U.S. Tea Party Favorability Rating Falls to Record Low

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A Majority of Americans, 51 Percent, View It Unfavorably

By Glynn Wilson –

A majority of Americans for the first time, according to public opinion survey data, say they have an unfavorable opinion of the Tea Party movement. According to the latest Gallup poll on the subject, 51 percent view the movement unfavorably.

Less than a third of Americans view the movement favorably, a new low, according to Gallup, while a smaller percentage, 22 percent, identify themselves as supporters of the movement and 24 percent describe themselves as opponents.


About 48 percent of Americans tell pollsters they are neutral on the movement that has caused havoc in American political life since Barack Obama was elected as the first African-American president in U.S. history in 2008 and moved to legislate and regulate the health care industry for the first time.

A majority of Republicans, 58 percent, still say they have a favorable opinion of the tea party movement, while 28 percent of self identified Republicans view it unfavorably.


Democrats, on the other hand, are largely unfavorable toward the group, with 74 percent reporting an unfavorable view, according to Gallup. Independents are also more likely to view the movement unfavorably.

“Though the tea party espouses conservative fiscal goals, self-identified conservatives, as a whole, are somewhat divided about the movement,” Gallup says in its analysis. “A full third (34 percent) of conservatives have an unfavorable opinion of the group, while 48 percent are favorable.”


By contrast, liberals are largely critical of the Tea Party, with 80 percent viewing it unfavorably. Moderates’ views also tilt negative.

“The proportion of Americans who consider themselves supporters of the Tea Party movement, 22 percent, is approximately equal to the proportion considering themselves opponents, 24 percent,” Gallup says. “Almost half do not consider themselves supporters or opponents, an increase of eight percentage points since February of last year, and among the highest readings Gallup has recorded on this issue.”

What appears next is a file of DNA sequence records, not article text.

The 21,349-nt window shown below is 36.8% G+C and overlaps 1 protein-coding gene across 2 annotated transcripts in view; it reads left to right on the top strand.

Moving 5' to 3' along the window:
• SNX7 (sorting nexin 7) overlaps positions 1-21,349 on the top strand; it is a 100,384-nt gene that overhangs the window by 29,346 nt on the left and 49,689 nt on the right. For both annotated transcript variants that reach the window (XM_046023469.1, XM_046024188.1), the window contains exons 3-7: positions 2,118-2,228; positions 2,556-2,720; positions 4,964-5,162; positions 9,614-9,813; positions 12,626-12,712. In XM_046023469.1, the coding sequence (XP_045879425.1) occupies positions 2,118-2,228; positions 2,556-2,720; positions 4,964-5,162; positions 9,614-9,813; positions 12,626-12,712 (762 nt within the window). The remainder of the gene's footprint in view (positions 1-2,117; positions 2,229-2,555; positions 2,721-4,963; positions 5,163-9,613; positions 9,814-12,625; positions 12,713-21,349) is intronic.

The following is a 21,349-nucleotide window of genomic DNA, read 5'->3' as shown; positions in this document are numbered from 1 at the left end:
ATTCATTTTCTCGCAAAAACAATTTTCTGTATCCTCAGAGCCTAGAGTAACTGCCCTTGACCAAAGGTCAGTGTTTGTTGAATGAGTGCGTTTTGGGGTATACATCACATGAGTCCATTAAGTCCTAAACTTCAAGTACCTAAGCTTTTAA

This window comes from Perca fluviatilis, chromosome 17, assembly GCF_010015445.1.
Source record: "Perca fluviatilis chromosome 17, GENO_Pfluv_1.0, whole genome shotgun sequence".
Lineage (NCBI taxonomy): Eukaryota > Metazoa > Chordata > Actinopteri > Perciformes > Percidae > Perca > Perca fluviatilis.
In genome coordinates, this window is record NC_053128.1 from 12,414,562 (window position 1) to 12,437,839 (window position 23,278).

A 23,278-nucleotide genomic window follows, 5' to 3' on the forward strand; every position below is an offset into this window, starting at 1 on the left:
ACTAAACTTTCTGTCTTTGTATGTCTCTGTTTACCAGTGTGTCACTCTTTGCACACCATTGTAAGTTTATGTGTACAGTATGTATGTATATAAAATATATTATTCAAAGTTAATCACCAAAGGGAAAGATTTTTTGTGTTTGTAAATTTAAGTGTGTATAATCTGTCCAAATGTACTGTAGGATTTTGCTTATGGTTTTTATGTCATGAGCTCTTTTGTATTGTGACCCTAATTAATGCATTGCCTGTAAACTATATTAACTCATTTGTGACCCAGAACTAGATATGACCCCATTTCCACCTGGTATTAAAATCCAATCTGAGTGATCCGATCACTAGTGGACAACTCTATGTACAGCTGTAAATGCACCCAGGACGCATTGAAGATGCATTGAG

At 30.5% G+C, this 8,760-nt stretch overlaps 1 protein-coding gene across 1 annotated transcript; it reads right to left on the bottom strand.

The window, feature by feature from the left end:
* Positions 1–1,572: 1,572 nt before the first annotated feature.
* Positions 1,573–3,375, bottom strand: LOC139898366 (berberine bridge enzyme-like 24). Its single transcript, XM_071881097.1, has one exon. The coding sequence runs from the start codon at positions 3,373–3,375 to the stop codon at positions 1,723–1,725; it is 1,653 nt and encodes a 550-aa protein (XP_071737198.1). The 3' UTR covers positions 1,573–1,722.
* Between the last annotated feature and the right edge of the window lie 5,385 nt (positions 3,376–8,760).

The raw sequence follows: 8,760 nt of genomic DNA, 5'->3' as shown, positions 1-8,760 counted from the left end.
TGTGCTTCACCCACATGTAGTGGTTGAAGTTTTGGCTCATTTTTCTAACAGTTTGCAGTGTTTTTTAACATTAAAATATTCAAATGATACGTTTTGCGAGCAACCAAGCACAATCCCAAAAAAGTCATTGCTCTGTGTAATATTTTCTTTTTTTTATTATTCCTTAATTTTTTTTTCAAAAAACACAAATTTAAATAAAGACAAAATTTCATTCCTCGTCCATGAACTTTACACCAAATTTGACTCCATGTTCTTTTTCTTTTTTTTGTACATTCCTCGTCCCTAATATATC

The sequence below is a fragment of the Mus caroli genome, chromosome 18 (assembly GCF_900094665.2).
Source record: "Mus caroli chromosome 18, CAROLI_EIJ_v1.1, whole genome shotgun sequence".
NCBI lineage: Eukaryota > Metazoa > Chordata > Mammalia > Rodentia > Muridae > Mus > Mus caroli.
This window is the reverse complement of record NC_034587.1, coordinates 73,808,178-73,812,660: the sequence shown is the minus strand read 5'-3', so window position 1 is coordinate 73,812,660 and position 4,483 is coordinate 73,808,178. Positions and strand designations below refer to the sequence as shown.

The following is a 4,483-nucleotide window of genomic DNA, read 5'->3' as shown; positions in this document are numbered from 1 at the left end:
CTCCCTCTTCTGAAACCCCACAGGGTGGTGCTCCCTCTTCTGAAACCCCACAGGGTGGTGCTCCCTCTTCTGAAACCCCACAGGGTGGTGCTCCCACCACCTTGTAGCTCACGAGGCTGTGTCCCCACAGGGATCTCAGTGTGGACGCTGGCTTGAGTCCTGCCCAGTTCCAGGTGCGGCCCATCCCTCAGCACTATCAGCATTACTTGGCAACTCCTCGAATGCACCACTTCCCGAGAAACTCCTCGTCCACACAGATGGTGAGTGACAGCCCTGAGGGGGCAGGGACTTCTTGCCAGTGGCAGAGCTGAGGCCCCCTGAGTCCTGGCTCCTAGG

The percentage calling themselves opponents reached 29 percent in February and August 2012, close to the all-time high of 30 percent.

“This percentage has fallen in 2013, with the largest drop between September and December,” Gallup says.


The image of the U.S. Tea Party movement was fairly neutral in 2010, when its political activism may have helped Republicans retake majority control of the U.S. House, according to Gallup.

“By 2011, however, more Americans viewed it unfavorably than favorably, and today they hold a more negative opinion than ever,” Gallup says. “The Republican and Democratic parties have also been suffering from an increasingly negative public image, and as long as the tea party is viewed as contributing to the unpopular partisan conflict in Washington, rather than remedying it, the movement is likely to remain controversial.”

Gallup says the movement does not seem focused on becoming a major third party in the U.S., “but rather on pushing the Republican Party to the ideological right.”

Survey Methods

Results for this Gallup poll are based on telephone interviews conducted Dec. 5-8, 2013, on the Gallup Daily tracking survey, with a random sample of 1,031 adults, aged 18 and older, living in all 50 U.S. states and the District of Columbia. For results based on the total sample of national adults, the margin of sampling error is plus or minus 4 percentage points at the 95 percent confidence level.

© 2013, Glynn Wilson. All rights reserved.

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